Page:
NOTE: I used the OracleConnectionPoolDataSource class to connect to Oracle9i for these tests.
Most of my reading about JDBC indicated that we should use the PreparedStatement class to take advantage of bind variables and pre-compilation of SQL. However, one article said that using the Statement class was better because of how vendors implement the JDBC drivers. So, of couse, I felt compelled to perform my own timing tests.
I executed the following simple select statement 1,000 times with both classes. Of course, when using the PreparedStatement, the string literal was replaced by a bind variable.
select uuid, display_name, description from dr_locales where uuid = 'EN-US'
The example using the statement class took 3,564 milliseconds to run. While the PreparedStatement example took 2,594 seconds to run.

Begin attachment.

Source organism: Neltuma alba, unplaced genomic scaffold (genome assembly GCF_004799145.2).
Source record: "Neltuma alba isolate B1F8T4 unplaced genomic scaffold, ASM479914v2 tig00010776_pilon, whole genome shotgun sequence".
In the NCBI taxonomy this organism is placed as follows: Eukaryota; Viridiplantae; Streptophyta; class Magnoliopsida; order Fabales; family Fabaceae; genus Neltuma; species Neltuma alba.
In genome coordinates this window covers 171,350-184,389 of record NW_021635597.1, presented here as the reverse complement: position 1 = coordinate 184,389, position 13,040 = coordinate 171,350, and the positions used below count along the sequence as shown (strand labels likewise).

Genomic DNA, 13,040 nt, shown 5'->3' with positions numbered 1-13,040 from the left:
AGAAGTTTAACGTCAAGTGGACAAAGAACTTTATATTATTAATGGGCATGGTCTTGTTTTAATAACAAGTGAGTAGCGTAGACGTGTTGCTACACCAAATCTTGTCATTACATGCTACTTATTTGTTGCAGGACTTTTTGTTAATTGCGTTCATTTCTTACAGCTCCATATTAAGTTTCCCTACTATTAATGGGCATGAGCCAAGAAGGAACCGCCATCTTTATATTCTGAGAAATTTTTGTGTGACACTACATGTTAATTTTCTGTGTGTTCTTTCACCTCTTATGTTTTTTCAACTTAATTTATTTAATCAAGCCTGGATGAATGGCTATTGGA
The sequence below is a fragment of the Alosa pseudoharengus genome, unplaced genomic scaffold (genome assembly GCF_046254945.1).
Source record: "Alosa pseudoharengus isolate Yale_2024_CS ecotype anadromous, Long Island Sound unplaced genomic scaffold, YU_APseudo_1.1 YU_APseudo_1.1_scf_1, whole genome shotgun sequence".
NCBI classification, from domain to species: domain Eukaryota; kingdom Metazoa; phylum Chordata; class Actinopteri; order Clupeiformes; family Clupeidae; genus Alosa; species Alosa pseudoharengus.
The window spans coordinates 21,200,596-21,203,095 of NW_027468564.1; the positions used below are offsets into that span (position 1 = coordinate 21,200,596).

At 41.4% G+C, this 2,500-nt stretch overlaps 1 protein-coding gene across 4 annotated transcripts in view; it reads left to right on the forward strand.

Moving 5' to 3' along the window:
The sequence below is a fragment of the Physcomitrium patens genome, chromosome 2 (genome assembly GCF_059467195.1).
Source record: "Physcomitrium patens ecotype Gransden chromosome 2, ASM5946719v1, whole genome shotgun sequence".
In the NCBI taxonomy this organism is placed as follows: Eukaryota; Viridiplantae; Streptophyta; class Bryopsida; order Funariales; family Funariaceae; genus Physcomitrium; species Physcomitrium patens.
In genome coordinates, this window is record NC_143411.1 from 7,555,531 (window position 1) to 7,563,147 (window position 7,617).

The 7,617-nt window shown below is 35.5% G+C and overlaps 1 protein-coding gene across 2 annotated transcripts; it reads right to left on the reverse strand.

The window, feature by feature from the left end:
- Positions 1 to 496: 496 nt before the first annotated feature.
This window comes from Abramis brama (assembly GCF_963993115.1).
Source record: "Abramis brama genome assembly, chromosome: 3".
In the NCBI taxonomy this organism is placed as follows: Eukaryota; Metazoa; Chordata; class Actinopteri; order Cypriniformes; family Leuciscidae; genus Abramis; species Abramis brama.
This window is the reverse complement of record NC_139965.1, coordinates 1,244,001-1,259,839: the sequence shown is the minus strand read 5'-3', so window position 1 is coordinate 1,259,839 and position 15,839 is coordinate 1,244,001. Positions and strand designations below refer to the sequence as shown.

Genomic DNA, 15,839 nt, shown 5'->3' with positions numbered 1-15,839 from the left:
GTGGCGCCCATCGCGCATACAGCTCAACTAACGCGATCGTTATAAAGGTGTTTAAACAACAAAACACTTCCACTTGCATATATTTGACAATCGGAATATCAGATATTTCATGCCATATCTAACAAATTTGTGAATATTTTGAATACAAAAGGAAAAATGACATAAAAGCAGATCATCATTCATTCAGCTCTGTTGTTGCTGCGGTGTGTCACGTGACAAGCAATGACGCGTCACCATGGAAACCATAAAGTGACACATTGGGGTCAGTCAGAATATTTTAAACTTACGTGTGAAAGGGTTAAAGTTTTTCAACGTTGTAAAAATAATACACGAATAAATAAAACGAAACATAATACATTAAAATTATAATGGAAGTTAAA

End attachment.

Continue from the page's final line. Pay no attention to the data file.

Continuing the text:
Of course, I dug a little deeper. How much overhead is involved in instantiating the two classes? In order to answer, I placed the object instantation inside the loop:
InsideLoop OutsideLoop Statement: 3,915 3,564 PreparedStatement: 4,486 2,594 <-- best elapsed time.
The following figure shows the relationships graphically.
This test shows that it really pays to reuse PreparedStatement objects.
The last question I tried to answer in my tests was; Which class is better if no bind variables are used?
Statement: 4,636 PreparedStatement: 3,445
So, my empiric results agree with my common sense and the majority of the literature that I've read.
It seems that the PreparedStatement class should be used in all cases.